The U.S. said China and Singapore have “significantly reduced” their purchases of Iranian oil, earning exemptions from U.S. financial sanctions that otherwise would have been imposed yesterday.
China was the biggest importer of Iranian crude last year, and Singapore is Asia’s oil trading and refining hub. The U.S. granted renewable, 180-day exemptions on March 20 to Japan and 10 European Union nations. India, South Korea, Turkey, South Africa, Malaysia, Sri Lanka and Taiwan won exemptions June 11.
“A total of 20 world economies have now qualified for such an exception,” Secretary of State Hillary Clinton said yesterday in an e-mailed statement. “Their cumulative actions are a clear demonstration to Iran’s government that Iran’s continued violation of its international nuclear obligations carries an enormous economic cost.”
China made substantial reductions in imports in the past six months because of a pricing dispute with Iran early in the year. It has pledged future cuts, according to a U.S. official who spoke on condition of anonymity before the announcement.
“China has been importing crude oil from Iran through normal channels based on its economic development needs,” Hong Lei, a spokesman for the foreign ministry, said today in Beijing. The purchases are “completely justified and legitimate,” he said.
Singapore didn’t import any Iranian oil in 2011, while purchasing 2.15 million metric tons of crude, condensate and fuel oil from January to May this year, according to data from International Enterprise Singapore, a division of the country’s Ministry of Trade and Industry. The nation has pledged steps to curtail future imports, according to U.S. officials who asked not to be identified.
“We welcome the U.S. decision,” Singapore’s foreign ministry said in an e-mailed statement. “Since May 2012, no Iranian crude oil was imported.”
Crude for August delivery rose as much as $2.26 to $79.95 a barrel on the New York Mercantile Exchange today, rebounding from the lowest settlement since October. Futures have fallen 23 percent this quarter, heading for the biggest drop since the final three months of 2008.
Iran is the No. 2 producer in the Organization of Petroleum Exporting Countries after Saudi Arabia, and earns more than half of its government revenue from oil sales, according to the International Monetary Fund. The U.S. sanctions are part of international efforts to pressure Iran to give up elements of its nuclear program that could support producing nuclear weapons. Iran says the program is for peaceful energy and medical purposes.
An EU ban on Iranian oil imports goes into effect July 1. The EU collectively was the second-largest buyer of Iranian oil in the first half of 2011. As a nation, Japan ranked second behind China, according to the U.S. Energy Department.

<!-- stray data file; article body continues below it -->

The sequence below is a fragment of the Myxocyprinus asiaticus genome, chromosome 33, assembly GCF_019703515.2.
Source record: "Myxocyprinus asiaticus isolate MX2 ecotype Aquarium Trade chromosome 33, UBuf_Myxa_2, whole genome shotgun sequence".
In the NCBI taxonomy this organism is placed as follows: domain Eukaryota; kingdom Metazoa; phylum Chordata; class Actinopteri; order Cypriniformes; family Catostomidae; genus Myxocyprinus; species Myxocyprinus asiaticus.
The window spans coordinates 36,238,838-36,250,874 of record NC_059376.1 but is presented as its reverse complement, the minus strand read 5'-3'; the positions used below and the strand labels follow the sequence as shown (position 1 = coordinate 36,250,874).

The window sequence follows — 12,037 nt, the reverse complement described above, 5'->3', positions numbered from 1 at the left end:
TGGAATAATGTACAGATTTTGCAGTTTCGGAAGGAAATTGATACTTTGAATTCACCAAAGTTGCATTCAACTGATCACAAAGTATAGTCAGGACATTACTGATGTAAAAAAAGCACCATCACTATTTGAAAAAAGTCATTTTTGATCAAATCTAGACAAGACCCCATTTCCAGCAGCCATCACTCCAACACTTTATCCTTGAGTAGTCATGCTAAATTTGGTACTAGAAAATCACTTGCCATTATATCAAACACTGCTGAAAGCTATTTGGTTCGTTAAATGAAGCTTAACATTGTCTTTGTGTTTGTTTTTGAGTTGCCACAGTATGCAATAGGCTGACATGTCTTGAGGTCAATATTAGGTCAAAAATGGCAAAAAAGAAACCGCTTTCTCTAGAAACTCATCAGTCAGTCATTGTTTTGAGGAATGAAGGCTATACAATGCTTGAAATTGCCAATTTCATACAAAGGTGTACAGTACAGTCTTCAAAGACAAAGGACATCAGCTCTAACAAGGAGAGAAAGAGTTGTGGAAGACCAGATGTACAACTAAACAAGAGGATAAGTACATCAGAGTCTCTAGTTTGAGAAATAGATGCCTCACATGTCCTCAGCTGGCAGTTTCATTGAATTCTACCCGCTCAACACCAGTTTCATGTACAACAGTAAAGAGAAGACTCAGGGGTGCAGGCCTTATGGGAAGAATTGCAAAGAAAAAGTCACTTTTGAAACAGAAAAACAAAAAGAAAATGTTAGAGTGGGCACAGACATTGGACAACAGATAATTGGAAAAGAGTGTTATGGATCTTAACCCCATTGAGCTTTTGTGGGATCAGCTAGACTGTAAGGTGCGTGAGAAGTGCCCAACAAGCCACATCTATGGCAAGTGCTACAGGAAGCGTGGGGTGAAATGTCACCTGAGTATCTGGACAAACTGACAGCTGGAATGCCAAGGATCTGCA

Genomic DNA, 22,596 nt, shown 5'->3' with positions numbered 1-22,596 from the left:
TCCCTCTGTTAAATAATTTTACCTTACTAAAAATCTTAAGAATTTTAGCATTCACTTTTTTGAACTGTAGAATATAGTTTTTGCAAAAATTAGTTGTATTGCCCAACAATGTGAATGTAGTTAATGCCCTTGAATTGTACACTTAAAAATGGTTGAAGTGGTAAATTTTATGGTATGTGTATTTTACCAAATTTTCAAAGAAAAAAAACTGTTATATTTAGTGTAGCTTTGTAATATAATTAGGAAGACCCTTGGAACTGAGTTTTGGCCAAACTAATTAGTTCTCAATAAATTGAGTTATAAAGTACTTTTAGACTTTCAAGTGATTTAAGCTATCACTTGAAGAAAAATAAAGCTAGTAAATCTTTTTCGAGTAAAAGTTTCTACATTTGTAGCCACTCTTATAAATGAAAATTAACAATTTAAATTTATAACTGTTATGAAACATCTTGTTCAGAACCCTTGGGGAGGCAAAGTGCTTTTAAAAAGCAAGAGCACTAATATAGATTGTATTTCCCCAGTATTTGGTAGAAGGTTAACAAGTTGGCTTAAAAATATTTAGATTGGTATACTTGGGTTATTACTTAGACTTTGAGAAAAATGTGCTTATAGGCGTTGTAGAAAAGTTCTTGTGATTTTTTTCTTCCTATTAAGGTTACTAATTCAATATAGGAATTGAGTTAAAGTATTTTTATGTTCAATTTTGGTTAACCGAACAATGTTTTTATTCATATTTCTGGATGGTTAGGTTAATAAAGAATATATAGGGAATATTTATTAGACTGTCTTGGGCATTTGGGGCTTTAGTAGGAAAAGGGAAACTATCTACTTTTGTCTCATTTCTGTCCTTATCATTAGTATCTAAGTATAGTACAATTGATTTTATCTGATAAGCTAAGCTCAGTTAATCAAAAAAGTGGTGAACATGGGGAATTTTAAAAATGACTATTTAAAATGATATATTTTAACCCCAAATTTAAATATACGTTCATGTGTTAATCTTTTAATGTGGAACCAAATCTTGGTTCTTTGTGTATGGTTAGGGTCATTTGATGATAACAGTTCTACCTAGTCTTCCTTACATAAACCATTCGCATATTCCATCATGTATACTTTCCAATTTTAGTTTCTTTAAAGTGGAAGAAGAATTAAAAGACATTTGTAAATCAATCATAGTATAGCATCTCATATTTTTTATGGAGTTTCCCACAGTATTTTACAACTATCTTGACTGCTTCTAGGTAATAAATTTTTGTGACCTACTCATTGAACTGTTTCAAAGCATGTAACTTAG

Clinton said reduced oil exports are costing Iran almost $8 billion a quarter in lost revenue. That estimate is based on a drop in crude exports to 1.5 million barrels a day from 2.5 million a day in 2011 as reported by the International Energy Agency in Paris, she said.
Under the U.S. law enacted Dec. 31, financial institutions in nations that don’t win exemptions may be cut off from the U.S. financial system if they settle oil trades with Iran’s central bank.
“Secretary Clinton has assured me that at this time China has met the significant reduction standard required by the law and recent precedent to qualify for an exemption from sanctions,” said Democratic Senator Robert Menendez of New Jersey, who sponsored the legislation with Republican Senator Mark Kirk of Illinois.
“The Chinese, however, will have to be mindful that the law requires a significant reduction every 180 days to continue qualifying for an exemption and that we will expect to see additional significant reductions by China and other nations,” he said.
Mark Dubowitz, executive director of the Foundation for Defense of Democracies in Washington, said the U.S. should seek further cutbacks.
“Going forward, the administration should require major reductions in the next round from China and other countries of 30 to 40 percent, which is more than double what was required this go-around,” he said in an e-mail. “Oil markets are much more liquid and can manage a more aggressive reduction in Iranian oil sales as long as the Saudis maintain current production.”
Mark Wallace, chief executive officer of United Against Nuclear Iran, a New York-based advocacy group, said in an e-mail that the world oil supply presents a “unique opportunity” for nations to stop all Iranian oil purchases.
“We call for the total boycott of Iranian oil to isolate that regime,” he said.
Republican Representative Ileana Ros-Lehtinen of Florida, who heads the House Foreign Affairs Committee, said in an e-mailed statement that the administration granted a “free pass” to China, which she called “Iran’s biggest enabler.”
“If the administration is willing to give China, a country that has aided the Iranian regime’s efforts to acquire nuclear capabilities, a free pass, who is it willing to sanction?” she said.